“You do know there’s more than just one medal like that, don’t you?”
The question came from a fellow parish member after my article on the St. Benedict medal appeared (July 17) http://bit.ly/1LSc0wa. Louis wanted to remind me, especially, of the St. Christopher medal which he believes helped save his life on fall day when he rolled and totaled his car.
“I had that medal locked in my fingers,” he said. It had fallen from its usual spot on the visor and somehow landed in Louis’ hand as the car crashed. He ended up with only two scratches and the doctors couldn’t believe he had even survived. His wife, Betty, said that — in the ambulance — “the first thing he had to show me was that medal in his hand.”
Religious medals of the saints, angels, Mary and various aspects of the life of Jesus — from the Sacred Heart to Corpus Christi — are worn by countless Catholics, and some non-Catholics. Blessed medals are sacramentals. There are even St. Francis medals that people can put on the collars of pets.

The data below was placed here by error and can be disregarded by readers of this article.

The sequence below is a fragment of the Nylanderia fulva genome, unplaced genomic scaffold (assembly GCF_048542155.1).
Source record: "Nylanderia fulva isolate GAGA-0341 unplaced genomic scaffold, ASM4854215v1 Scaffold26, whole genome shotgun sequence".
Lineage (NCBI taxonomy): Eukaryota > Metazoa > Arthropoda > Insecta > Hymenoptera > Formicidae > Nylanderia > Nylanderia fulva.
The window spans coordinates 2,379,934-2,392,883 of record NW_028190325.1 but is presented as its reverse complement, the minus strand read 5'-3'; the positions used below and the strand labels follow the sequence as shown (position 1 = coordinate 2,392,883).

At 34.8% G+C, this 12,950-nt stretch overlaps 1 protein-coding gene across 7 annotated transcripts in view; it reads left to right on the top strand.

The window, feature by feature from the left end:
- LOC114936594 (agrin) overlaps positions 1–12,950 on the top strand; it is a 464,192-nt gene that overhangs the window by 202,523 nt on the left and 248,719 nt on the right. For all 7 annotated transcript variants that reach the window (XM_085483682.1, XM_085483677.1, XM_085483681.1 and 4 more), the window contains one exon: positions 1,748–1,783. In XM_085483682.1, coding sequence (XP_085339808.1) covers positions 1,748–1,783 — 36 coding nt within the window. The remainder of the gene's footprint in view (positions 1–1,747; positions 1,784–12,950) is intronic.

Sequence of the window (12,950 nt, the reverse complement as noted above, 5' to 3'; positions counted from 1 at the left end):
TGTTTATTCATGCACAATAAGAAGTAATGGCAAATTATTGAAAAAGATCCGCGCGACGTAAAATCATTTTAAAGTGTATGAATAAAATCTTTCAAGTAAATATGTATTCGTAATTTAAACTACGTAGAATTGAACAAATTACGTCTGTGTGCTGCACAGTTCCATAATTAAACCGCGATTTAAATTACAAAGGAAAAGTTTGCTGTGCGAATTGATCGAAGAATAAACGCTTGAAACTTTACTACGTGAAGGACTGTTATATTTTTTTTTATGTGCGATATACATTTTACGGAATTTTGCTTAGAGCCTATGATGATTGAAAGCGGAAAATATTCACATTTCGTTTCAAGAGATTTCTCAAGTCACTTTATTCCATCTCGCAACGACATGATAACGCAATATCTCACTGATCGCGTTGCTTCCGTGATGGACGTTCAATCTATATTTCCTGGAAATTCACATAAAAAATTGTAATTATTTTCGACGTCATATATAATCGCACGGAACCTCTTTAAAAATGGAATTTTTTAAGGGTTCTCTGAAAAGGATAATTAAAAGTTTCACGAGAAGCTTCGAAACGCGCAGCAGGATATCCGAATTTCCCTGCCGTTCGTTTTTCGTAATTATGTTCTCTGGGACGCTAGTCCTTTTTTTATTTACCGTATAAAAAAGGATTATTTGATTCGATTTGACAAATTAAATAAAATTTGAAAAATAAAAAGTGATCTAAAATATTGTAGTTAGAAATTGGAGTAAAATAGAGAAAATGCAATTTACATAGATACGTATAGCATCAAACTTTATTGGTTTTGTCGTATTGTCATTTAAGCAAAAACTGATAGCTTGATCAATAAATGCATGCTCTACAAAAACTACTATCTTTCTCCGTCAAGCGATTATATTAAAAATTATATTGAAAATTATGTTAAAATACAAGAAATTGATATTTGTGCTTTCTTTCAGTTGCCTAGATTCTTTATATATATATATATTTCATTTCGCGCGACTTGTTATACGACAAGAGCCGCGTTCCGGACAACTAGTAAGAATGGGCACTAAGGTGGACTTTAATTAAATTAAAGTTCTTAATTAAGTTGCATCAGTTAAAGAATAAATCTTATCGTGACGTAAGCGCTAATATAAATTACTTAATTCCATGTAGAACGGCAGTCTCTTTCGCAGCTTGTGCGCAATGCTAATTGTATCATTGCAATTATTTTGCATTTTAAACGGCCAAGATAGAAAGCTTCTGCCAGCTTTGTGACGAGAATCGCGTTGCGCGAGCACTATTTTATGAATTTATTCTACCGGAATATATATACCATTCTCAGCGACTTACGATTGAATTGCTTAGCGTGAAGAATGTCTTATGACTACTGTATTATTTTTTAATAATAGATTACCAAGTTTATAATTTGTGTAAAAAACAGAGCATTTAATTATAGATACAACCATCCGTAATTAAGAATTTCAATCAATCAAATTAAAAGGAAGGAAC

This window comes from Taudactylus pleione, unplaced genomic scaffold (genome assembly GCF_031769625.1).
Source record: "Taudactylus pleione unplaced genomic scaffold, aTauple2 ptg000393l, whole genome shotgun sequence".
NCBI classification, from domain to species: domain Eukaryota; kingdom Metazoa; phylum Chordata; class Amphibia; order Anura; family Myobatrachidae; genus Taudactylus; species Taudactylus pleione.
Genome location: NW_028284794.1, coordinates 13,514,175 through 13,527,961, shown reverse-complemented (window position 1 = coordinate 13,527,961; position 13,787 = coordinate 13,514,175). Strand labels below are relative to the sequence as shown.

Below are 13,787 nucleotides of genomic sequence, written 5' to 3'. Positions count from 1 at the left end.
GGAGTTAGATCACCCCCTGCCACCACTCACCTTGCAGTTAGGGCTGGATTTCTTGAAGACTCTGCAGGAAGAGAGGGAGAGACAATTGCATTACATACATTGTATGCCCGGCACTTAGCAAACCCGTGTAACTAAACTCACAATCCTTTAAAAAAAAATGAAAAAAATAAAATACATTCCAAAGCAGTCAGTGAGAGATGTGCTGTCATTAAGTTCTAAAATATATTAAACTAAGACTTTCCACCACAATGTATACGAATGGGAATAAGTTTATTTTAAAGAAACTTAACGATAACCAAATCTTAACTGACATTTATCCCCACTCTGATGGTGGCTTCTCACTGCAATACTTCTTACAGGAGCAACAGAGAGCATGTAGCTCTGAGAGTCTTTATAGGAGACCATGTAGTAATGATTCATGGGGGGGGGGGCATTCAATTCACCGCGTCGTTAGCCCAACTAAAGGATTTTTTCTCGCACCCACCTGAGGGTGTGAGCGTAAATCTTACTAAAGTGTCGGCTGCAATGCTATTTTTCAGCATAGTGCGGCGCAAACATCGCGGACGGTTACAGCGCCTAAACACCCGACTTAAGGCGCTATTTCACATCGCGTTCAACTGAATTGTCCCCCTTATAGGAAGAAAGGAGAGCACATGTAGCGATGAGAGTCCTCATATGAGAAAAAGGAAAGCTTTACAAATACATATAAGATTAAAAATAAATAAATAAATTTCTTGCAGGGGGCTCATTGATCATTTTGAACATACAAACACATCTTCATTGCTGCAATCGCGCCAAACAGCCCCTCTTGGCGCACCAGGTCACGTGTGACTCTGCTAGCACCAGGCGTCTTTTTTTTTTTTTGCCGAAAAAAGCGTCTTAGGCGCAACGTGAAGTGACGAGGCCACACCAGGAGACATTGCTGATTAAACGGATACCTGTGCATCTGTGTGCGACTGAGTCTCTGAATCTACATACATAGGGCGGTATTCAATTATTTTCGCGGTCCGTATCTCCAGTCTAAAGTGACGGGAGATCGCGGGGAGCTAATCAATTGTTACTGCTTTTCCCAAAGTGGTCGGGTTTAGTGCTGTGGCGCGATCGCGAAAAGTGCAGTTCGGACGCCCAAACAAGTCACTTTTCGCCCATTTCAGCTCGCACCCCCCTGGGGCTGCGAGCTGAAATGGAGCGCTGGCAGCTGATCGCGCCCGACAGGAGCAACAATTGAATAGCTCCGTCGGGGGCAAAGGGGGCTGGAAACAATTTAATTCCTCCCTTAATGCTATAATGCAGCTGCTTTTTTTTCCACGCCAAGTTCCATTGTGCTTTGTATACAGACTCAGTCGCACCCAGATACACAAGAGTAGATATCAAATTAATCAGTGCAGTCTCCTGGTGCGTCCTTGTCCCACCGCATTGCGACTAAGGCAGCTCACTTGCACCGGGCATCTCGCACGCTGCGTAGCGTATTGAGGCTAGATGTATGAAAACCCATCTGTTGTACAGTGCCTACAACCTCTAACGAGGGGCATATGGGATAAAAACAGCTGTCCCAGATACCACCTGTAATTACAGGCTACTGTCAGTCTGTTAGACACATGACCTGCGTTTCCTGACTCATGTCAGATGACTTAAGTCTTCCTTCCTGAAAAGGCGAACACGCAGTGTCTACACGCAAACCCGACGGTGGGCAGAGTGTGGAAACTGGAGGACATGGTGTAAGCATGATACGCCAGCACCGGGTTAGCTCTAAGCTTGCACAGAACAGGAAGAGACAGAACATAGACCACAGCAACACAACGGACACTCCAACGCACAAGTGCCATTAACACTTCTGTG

Sacramentals are defined as words, actions or objects that confer grace through the church’s power of intercession. This intercession — the prayer of the church — prepares us to receive the grace that flows to us through Christ’s Paschal Mystery: his Passion, death and resurrection. Many sacramentals also remind us of one or more of the seven sacraments instituted by Christ and help strengthen our faith and devotion.
God’s grace and the church’s prayers were with Louis when he was driving that day, just as they are with all of us as we share the journey that leads us to full union with God and all the saints — whether they have medals or not.
About Patricia Kasten
Kasten is the author of “Linking Your Beads, The Rosary’s History, Mysteries and Prayers,” published by Our Sunday Visitor Press. Her newest book, on sainthood – “Making Sense of Saints. Fascinating Facts about Relics, Patrons, Saint-Making and More“, was published by OSV in Spring 2014. She is also a puzzle-smith. Her weekly Scripture Search puzzle (see The Compass) and bi-weekly The Cross Word, both based on the Sunday readings, appear in Catholic newspapers and parish bulletins around the country.